We improve business and society through science and design.
Data is everywhere.
From hardware logs to health records, social media to ubiquitous sensors, scattered spreadsheets to big databases to the very page you are reading now, more of our world is quantified or quantifiable than ever before. It has become so cheap to collect and store data that the question of whether it is "worth it" to store the information has become an afterthought. In 2013, research group IMC estimated that there are over 1.45 trillion gigabytes of data stored worldwide, and that number will more than quadruple by 2020.
It's possible to do transformative, useful things with data
With all this data, something amazing is happening. It's now possible to creatively apply scientific principles to design tools and processes in areas where scientific approaches have been infeasible due to the difficulty or expense of collecting data. We think this is just the beginning. We're in the midst of a Cambrian explosion of problems where a scientific approach, until now, has been too difficult, too costly, or too complex. Data and quantitative methods have the power to improve our businesses, NGOs, governments, and society as a whole.
It's really hard to identify and do these things.
There are two huge jumps to make on any data project: the gap between having a problem and knowing how you could address it with data, and the gap between knowing what you want to do and knowing how to do it the right way. Most data projects whiff on either the first one or the second.
Datascope was founded in 2009 to address this.
There's a right way to do it.
We're certainly not the first people to have these realizations, but we think our approach sets us apart.
Tailored beats one-size-fits-all.
If you've got a data science opportunity that fits the description above, off-the-shelf solutions probably don't exist yet. Depending on your problem and how common it is, they may never exist. We believe that the way to improve people, organizations, and even society is by tailoring an approach to the specific needs, culture, and goals of the problem at hand.
A team with diverse thoughts and backgrounds beats a homogeneous one.
A data science team must be able to imagine a wide array of potential solutions and continually make decisions about which ones to pursue and which ones to throw out. That's why, for us, building a heterogeneous team is as much a pragmatic decision as anything else; research has shown that diverse teams consistently outperform homogeneous ones at creative tasks and decision making. Having a team with many backgrounds allows us to understand a broader set of client problems and come up with better solutions to them.
Fast and iterative beats big and over-planned
We recognize that from the outset we often don't know exactly what problem to solve, and that in the process of solving it the problem will change. Without a willingness to periodically consider ourselves ignorant, reflect on the problem, and adapt by building something new, it's easy to struggle with deciding what to solve, or worse, blindly sink time and resources into things that don't matter.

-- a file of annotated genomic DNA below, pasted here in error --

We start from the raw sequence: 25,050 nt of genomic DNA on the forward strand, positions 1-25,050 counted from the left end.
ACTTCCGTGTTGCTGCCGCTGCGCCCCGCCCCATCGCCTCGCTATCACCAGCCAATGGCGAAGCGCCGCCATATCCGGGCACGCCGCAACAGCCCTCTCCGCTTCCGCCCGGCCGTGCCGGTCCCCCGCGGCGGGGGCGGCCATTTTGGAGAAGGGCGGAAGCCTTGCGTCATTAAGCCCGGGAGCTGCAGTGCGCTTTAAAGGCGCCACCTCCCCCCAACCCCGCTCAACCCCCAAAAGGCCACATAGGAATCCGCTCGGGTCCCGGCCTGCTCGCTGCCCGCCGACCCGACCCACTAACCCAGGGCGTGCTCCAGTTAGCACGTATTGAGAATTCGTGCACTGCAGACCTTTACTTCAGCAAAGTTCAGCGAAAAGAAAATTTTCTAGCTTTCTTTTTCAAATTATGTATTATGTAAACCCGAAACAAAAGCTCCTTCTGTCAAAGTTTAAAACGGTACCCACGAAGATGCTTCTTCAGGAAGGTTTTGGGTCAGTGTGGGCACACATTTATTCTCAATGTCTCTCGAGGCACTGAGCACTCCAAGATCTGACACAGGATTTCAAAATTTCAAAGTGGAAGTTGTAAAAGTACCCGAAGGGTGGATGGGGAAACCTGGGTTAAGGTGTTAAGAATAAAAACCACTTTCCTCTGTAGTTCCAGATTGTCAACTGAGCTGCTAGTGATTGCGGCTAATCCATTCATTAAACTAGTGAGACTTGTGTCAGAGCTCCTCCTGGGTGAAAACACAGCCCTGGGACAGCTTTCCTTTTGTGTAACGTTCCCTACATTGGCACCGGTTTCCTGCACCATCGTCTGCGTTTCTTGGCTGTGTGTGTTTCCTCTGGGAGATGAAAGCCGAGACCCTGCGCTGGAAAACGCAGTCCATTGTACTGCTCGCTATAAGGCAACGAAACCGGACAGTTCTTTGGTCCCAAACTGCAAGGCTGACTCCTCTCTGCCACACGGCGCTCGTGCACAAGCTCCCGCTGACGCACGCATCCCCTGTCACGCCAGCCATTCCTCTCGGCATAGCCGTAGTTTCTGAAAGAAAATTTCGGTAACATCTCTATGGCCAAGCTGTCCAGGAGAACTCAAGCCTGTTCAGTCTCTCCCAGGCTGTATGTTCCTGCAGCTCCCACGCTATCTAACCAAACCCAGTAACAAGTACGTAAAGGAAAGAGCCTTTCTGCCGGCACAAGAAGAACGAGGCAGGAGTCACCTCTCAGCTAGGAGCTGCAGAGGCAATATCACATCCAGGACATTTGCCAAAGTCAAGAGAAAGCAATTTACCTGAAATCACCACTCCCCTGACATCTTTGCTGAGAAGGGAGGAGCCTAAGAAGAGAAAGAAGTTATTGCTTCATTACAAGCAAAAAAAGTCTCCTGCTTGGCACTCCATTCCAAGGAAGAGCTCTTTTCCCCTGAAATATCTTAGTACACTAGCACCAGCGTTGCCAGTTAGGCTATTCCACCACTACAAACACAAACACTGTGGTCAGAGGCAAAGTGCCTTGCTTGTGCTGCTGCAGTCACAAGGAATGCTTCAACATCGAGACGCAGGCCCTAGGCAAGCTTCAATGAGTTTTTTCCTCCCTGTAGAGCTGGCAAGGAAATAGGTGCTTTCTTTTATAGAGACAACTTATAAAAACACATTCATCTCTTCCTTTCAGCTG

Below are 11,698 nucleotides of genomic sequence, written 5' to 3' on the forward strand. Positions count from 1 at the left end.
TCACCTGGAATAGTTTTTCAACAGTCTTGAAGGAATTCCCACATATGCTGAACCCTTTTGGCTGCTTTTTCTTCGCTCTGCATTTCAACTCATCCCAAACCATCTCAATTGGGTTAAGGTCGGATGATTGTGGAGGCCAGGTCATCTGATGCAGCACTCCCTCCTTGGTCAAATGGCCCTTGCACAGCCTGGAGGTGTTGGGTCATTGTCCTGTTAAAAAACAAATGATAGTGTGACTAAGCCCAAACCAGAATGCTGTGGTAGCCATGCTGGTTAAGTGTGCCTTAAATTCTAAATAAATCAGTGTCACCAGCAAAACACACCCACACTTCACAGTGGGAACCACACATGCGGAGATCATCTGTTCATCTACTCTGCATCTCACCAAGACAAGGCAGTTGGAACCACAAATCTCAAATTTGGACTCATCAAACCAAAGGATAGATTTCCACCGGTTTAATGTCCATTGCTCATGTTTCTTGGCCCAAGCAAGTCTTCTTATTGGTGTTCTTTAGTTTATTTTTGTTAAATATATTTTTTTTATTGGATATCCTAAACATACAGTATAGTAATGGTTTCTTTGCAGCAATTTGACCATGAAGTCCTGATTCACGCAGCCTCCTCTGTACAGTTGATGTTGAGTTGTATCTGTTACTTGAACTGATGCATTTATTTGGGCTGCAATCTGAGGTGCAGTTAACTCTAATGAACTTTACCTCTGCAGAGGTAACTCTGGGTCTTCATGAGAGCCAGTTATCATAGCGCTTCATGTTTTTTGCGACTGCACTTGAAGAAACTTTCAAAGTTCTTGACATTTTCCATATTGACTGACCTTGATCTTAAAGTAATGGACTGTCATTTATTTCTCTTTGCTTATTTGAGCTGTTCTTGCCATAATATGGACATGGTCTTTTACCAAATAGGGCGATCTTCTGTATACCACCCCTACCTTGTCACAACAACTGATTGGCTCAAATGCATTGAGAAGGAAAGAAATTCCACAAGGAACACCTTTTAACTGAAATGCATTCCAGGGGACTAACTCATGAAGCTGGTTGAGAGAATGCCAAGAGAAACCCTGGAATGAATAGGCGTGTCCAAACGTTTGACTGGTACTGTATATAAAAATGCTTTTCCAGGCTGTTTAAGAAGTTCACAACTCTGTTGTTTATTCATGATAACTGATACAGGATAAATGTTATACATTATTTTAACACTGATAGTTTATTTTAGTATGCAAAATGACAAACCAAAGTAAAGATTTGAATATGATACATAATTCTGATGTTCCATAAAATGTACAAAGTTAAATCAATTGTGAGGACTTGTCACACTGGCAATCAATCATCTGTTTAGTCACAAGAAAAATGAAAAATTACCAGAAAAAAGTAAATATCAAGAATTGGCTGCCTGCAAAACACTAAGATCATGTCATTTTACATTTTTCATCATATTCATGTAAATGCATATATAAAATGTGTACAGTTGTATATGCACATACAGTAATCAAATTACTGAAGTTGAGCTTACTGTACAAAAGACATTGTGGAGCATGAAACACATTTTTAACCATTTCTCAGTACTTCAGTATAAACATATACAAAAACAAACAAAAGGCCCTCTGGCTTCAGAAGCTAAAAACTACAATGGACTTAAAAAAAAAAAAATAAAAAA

Skeptical beats dogmatic
Smart people tend to think they know a lot, rightfully so. Smarter people continually re-evaluate what they know, and keep their ears open to what others are saying, whether those people are their colleagues, competitors, or clients.
Concise and user-centered beats jargon-filled and haphazard
Data science results can be complex and nuanced, but it should not require data science skill to understand them. We believe it is always the responsibility of the data scientist to communicate results and design tools in ways that are meaningful to others.
Open-source beats proprietary
Open source is a proven way of collaborating to create the best software. It gives everyone the freedom to see the code, learn from it, ask questions, and build on it. Science and engineering, like open source, thrive in an open environment where people share ideas and build on the work of others. Novel ideas come from connecting and remixing ideas that came before. Open source makes it happen faster and more reliably.
Mike beats Dean
This is just a generally accepted fact.
We can't do it alone.
We believe the world will be a better place with more data scientists and better trained ones, whether they work for us or somewhere else. Datascope takes active steps towards helping the data science community grow by:
- organizing and hosting the Chicago Data Science Meetup, the Southeast Michigan Data Science Meetup, and the Madison Data Science Meetup
- donating our time to data events like DataKind, Data Science for Social Good, the Civic Consulting Alliance, or NUvention Analytics
- developing and maintaining open source packages like textract or catcorr.js and actively contributing to many more.
- teaching and giving presentations at universities and conferences.